Monday, November 6
Sessions located in TCC 227.

Research and Fellowships 101 – 11:00-11:50am
Target Audience: Undergraduates
What is research? What is a fellowship? This presentation will offer an introduction to undergraduate research at USC and explain how research experience can be an asset when applying for competitive fellowships such as the Rhodes Scholarship and Fulbright U.S. Student Program.

Warren Bennis Scholars Program – 12:00-12:50pm 
Target Audience: Freshmen, Sophomores
The Warren Bennis Scholars Program is a two-year, honors leadership development experience for USC undergraduate students from all academic disciplines, who manifest high leadership potential and a passion for serving society. Each year, approximately 20 students are invited to begin the program in the fall semester of their junior year.

Focus on Ford Fellowships – 1:00-1:50pm 
Target Audience: Juniors, Seniors, Early Career PhDs
The Ford Fellowship seeks to increase the diversity of the nation’s college and university faculties by increasing their ethnic and racial diversity. In this session, Dr. Rhacel Salazar Parrenas, USC Professor of Sociology and Gender Studies and Regional Ford Liaison will provide an overview of Ford Foundation opportunities that are available to traditionally underrepresented students.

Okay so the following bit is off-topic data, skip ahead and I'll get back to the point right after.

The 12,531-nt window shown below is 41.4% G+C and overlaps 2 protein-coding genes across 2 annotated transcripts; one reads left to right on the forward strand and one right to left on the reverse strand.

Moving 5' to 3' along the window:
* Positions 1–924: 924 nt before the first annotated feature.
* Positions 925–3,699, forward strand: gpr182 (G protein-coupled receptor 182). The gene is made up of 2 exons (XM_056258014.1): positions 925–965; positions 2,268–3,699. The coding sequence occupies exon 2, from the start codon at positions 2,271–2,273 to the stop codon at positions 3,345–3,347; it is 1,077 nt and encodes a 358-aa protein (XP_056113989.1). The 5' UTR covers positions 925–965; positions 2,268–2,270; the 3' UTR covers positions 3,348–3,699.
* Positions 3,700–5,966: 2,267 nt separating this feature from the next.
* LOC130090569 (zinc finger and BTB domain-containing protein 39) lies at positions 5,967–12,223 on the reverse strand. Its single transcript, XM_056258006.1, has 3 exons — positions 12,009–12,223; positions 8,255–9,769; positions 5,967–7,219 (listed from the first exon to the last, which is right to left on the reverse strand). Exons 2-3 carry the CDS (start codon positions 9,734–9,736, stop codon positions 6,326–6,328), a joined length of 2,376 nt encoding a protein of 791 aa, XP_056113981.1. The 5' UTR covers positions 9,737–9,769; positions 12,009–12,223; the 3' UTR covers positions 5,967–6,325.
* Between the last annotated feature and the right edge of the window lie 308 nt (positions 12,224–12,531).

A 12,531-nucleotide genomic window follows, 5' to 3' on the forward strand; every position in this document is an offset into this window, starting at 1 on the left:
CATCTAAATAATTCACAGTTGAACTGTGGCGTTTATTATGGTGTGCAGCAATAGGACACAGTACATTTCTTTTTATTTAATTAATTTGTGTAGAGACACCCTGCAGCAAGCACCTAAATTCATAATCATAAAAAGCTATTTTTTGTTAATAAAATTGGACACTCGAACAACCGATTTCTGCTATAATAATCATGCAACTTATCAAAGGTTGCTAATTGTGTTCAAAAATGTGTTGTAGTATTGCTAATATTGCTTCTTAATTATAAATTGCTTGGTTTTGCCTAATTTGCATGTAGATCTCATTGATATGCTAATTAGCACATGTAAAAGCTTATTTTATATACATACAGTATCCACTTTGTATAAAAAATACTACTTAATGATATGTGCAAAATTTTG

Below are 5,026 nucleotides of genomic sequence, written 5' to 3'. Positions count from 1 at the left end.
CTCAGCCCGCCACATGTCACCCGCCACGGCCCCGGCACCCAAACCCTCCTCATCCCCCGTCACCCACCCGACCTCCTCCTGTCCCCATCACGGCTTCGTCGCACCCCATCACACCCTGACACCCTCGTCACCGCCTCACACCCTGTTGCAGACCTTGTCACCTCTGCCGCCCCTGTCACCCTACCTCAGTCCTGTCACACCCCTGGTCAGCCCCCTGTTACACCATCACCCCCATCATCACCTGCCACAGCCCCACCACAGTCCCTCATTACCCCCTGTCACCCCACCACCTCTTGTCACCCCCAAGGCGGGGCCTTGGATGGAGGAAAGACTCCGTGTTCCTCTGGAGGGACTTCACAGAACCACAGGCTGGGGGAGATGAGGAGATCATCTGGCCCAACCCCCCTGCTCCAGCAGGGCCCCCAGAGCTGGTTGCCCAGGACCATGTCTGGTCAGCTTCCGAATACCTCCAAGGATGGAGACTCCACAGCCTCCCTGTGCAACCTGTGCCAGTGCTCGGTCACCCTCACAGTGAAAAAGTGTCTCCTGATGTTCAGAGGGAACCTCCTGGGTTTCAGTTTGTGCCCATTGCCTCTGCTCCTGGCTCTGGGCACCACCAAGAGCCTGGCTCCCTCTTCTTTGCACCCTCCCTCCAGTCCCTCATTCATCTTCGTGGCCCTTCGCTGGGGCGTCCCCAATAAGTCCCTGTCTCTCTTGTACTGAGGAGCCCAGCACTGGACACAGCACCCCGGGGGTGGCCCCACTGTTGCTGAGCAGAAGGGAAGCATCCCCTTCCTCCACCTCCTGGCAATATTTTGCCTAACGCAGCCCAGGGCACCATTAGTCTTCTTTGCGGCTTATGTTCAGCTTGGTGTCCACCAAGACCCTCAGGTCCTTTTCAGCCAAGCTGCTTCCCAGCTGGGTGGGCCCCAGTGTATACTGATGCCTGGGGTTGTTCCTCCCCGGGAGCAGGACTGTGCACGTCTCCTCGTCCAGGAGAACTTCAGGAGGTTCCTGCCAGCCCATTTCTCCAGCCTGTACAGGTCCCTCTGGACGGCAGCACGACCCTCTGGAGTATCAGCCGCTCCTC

External Fellowships for PhD Students in the Humanities and Social Sciences – 2:00-2:50pm 
Target Audience: PhDs
A panel of funded PhDs will discuss opportunities and tips.

Tuesday, November 7
Sessions located in TCC 227.

Knight-Hennessy Scholars – 12:00-12:50pm
Target Audience: Undergraduates, Master’s
The Knight-Hennessy Scholars Program provides full funding for graduate study at Stanford University, with the goal of developing a new generation of global leaders.

Focus on the NSF Graduate Research Fellowship Program – 1:00-1:50pm 
Target Audience: Juniors, Seniors, Early Career PhDs
The NSF GRFP recognizes outstanding graduate students in NSF-supported science, technology, engineering, and mathematics disciplines who are pursuing research-based Master’s and doctoral degrees at accredited United States institutions.

USC Stevens Center for Innovation – 2:00-2:50pm 
Target Audience: Postdoctoral Scholars, PhDs, Doctoral, Master’s
Staff will present an introduction to working with USC Stevens and cover university intellectual property policies.

Wednesday, November 8
Sessions located in TCC 302.

Rotary Global Grant – 11:00-11:50am
Target Audience: Undergraduates, Master’s, PhDs
Rotary Global Grants are used to fund graduate level study as well as sustainable, measurable, and needs-based community service projects related to one of six areas of focus.

Boren Scholarship – 12:00-12:50pm